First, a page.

Archives for posts with tag: Art and Food Politics

I’ve just come across the fascinating art practice of Amanda Couch who works in animal innards, pastry, divination and performance. At the recent Oxford Symposium on Food and Cooking she enacted “a divination ritual based on ancient Mesopotamian and Greek extispicy methods” enquiring “Will the UK would invoke article 50?” The answer was no!
I am so looking forward to learning more about her work, thus sharing one post here from her blog as a link for all of us to much more.

Amanda Couch


This year I have been making pastry interpretations of ancient divination models using shortbread biscuit dough, and rough, puff and hot water crust pastry, for the lids of pies with various fillings.

Whilst visiting the Vorderasiatische Museum in Berlin in February, I came across a clay tablet from Babylon from the 12th-11th century BC, with multiple representations of extispicy models. In order to understand these images, I have  been incising the forms onto the lids of the small pies. The original tablet contains 14 diagrams, some whole, some fragmentary,  which represent the various configurations of the entrails of sacrificial sheep, and what they might mean to diviners.[1]


Examples of these models were also incised into the lids of the Andouilette pies, which were served as part of the ‘Intestines’ course of my recent Reflection on Digestion performance dinner at LIBRARY London. In the chapter, I was connecting the intestines to…

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Corn as “Bio-Artifact.”  Corn through which to understand the relationship between humans and a biological seed, through the dynamics of history.  Corn as a lens to view the tension between Food as a Commons and Food as Commodity.  Corn as a brilliant idea for an art exhibition.  Beam me to Oaxaca, Scotty!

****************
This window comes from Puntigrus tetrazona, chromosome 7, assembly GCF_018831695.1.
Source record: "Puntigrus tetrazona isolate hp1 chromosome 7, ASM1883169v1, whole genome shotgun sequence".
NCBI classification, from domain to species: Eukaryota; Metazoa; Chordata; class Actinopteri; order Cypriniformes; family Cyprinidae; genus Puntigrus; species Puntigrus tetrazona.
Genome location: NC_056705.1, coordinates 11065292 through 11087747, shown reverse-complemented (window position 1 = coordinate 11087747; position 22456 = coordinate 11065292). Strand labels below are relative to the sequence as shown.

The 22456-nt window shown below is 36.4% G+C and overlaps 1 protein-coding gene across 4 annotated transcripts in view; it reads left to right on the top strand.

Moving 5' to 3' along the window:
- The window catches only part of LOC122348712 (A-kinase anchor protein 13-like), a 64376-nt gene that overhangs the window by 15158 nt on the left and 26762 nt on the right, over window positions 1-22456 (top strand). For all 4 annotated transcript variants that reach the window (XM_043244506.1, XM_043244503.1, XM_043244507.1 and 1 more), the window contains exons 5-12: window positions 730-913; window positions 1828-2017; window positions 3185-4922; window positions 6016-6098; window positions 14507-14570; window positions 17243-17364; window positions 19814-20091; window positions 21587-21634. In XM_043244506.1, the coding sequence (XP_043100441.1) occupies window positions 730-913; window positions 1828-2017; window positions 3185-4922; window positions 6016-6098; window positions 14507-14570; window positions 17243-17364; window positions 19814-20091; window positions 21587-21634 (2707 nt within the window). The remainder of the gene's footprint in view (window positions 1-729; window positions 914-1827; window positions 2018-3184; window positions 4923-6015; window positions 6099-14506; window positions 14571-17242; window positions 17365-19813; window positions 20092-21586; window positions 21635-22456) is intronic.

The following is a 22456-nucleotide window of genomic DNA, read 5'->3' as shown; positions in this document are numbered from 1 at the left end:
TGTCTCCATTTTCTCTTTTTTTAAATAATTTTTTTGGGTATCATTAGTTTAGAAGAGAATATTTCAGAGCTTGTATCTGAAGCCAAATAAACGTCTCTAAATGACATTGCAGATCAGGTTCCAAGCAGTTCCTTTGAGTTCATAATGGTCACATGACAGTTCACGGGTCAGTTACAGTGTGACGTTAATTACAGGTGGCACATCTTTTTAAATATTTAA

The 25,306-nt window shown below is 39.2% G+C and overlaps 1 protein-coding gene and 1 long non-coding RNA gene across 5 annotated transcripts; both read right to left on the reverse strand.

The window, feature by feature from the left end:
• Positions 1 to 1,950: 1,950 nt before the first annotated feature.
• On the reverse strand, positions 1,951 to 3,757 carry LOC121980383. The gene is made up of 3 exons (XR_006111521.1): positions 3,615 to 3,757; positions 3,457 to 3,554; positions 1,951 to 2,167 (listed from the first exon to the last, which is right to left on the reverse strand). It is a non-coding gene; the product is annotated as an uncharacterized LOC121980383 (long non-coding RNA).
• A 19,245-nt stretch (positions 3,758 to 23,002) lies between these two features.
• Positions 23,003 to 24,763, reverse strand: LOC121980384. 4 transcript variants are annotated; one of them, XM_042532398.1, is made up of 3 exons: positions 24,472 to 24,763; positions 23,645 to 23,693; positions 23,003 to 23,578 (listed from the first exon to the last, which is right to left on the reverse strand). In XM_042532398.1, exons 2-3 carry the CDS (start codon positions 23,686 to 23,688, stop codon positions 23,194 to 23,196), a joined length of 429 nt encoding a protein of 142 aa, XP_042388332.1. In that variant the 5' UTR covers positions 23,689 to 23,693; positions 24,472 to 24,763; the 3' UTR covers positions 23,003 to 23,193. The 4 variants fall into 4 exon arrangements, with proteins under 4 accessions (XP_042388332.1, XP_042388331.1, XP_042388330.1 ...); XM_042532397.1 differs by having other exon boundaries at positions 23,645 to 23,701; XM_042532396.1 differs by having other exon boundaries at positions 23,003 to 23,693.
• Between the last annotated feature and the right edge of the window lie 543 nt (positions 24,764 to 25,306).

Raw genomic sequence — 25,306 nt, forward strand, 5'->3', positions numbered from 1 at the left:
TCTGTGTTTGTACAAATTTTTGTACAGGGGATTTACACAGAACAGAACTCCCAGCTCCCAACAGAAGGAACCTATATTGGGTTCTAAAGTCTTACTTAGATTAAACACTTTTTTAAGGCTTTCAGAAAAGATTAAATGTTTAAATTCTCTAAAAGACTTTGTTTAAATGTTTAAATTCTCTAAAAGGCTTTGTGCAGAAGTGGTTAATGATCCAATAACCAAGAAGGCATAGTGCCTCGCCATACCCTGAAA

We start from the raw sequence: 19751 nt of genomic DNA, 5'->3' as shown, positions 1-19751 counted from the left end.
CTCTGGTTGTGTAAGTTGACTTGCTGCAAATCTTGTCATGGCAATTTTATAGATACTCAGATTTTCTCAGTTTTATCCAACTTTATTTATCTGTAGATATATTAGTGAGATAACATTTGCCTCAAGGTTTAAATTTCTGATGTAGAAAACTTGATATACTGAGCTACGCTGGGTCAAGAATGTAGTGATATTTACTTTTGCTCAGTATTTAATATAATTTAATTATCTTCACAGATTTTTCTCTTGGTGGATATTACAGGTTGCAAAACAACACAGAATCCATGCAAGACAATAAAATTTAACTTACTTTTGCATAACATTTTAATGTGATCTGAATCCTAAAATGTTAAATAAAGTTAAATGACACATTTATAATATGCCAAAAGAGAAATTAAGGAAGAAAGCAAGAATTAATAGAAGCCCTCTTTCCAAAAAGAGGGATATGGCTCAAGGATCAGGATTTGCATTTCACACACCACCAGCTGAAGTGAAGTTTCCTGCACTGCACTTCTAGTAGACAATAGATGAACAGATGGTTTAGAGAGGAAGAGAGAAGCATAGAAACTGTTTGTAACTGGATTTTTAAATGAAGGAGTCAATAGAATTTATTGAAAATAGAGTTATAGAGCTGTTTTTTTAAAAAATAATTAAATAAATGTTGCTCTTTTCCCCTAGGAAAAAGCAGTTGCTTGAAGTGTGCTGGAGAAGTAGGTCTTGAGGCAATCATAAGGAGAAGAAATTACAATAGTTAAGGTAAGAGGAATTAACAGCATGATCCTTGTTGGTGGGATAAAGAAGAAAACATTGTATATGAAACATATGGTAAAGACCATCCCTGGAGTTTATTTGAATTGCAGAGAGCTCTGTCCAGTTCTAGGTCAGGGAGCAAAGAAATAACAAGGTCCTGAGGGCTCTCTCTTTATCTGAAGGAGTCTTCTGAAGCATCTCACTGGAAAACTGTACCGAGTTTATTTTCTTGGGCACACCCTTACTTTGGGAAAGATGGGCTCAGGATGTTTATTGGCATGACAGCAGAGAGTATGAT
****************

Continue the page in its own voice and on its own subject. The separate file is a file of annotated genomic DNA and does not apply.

Read the rest of this entry »


I had to be in London, and felt grateful, with my interest in food politics and a lapsed personal art practice, to catch the last day of The Politics of Food at the gallery of the Delfina Foundation near Victoria. Many thanks to Edible Geography for alerting me to this exhibition.

There are many artists who engage with food as a medium and a topic, with the rituals of feasting and fasting, with describing our relationship individually, socially, and culturally to it all.  But I haven’t actually seen much of this work.  I have made pieces that played with issues of domesticity, corporate dominance and food, and I’ve imagined a great theoretical project about nostalgia and ethnicity that I would like to realise someday.  I also have some inchoate but active ideas about climate change and onions that I will try to give time to.  Beyond this, I was just really curious how an art show with the theme “Food Politics” would be conceptualised and curated to represent the diverse approaches of individual artists.

There were amazing pieces here, and they deserve a wider audience. The best review I could find describes the exhibition pretty well, even if in slightly opaque art-crit speak.  I’m compelled to write about the exhibition myself, from the point of view of an artist seeking to understand why some art is both moving and pedagogical (ie, teaches and helps the viewer to think/think through an issue) without being overbearing or ideological or desiring a specific reaction or response.  However, I wouldn’t necessarily be against a piece that sought to campaign– I’m open.

(The quotations in green are from the page that is offered to visitors upon entering the gallery space.) Read the rest of this entry »

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